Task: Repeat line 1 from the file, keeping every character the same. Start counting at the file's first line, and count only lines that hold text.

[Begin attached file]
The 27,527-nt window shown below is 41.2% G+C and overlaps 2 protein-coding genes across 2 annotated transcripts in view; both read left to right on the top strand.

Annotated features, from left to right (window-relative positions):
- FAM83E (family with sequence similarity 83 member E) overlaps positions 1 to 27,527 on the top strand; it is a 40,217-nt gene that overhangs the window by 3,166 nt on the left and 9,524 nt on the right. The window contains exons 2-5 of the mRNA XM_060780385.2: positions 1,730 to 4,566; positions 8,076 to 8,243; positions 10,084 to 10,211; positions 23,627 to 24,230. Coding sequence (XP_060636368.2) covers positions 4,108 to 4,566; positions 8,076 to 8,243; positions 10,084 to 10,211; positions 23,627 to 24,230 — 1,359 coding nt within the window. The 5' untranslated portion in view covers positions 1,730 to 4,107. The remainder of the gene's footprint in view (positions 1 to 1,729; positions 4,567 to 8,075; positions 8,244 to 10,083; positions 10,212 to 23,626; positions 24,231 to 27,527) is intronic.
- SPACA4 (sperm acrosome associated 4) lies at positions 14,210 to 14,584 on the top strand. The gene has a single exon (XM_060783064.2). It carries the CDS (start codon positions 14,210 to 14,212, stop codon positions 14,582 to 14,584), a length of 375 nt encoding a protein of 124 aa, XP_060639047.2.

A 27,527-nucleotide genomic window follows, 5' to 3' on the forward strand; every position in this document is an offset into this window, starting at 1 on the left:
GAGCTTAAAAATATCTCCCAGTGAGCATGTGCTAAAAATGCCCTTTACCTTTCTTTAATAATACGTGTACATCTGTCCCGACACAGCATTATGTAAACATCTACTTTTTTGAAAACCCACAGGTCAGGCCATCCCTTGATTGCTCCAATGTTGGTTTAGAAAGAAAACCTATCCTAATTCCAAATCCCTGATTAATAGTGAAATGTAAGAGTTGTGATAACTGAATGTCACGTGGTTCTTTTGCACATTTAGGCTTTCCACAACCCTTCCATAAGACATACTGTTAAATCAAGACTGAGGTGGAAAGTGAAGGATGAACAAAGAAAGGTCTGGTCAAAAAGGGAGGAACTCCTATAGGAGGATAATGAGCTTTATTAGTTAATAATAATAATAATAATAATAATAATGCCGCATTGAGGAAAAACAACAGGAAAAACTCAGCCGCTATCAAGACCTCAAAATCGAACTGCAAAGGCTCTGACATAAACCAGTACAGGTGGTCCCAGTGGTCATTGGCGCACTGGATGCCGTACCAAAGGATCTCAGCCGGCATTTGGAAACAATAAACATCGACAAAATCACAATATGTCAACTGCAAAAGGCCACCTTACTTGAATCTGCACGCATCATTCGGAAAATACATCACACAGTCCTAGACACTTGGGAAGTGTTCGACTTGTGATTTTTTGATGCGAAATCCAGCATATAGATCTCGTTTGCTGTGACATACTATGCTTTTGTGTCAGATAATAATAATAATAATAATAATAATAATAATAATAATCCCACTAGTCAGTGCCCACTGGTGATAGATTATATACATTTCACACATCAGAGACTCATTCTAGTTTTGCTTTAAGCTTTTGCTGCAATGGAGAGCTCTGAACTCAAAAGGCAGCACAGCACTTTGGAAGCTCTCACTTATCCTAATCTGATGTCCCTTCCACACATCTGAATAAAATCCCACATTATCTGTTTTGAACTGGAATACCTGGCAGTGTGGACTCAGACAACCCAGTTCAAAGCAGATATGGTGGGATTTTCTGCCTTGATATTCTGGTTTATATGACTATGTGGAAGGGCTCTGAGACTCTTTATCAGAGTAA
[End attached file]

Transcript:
The 27,527-nt window shown below is 41.2% G+C and overlaps 2 protein-coding genes across 2 annotated transcripts in view; both read left to right on the top strand.